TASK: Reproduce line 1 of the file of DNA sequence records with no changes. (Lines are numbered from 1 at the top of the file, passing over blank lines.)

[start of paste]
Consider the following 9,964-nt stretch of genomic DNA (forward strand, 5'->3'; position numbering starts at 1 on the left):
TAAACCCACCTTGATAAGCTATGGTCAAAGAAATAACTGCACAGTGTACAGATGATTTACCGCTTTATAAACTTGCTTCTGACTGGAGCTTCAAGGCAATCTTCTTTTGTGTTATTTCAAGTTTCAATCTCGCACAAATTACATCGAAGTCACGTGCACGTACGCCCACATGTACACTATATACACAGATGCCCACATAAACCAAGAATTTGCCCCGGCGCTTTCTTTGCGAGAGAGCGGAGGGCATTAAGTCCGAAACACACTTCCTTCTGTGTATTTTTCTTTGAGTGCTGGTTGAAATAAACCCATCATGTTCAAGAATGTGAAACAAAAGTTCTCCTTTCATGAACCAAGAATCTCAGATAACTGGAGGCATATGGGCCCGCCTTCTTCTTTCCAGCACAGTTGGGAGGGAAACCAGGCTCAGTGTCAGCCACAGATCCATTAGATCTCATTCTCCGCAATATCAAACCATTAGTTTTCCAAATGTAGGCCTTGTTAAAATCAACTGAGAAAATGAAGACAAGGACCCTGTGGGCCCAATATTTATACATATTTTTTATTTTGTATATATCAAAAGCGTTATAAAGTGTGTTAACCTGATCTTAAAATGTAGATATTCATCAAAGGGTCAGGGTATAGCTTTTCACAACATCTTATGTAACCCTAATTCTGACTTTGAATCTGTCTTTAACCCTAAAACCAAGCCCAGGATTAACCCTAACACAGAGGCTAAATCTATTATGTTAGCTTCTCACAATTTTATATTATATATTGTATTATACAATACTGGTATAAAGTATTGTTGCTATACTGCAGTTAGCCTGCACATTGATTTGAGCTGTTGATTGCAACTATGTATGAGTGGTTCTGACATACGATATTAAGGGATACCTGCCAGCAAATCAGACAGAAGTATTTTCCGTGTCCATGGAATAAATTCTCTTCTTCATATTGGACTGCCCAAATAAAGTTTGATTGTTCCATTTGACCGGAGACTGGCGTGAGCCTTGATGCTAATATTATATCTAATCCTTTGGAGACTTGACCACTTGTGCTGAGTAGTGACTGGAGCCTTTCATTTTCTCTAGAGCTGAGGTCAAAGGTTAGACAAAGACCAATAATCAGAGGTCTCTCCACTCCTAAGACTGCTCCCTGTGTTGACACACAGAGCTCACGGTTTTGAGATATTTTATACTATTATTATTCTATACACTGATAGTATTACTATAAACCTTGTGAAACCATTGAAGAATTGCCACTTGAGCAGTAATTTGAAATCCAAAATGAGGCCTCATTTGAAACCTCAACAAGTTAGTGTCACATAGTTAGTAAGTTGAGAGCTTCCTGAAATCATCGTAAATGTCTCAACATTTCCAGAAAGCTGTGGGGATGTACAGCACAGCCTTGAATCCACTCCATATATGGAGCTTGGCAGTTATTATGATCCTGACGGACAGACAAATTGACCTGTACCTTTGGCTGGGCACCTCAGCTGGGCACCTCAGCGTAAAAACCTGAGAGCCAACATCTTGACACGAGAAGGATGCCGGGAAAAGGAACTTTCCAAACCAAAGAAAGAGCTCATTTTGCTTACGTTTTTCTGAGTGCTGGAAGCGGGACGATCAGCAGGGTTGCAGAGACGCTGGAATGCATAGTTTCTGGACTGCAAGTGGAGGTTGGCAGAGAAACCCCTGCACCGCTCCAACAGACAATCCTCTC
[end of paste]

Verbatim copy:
Consider the following 9,964-nt stretch of genomic DNA (forward strand, 5'->3'; position numbering starts at 1 on the left):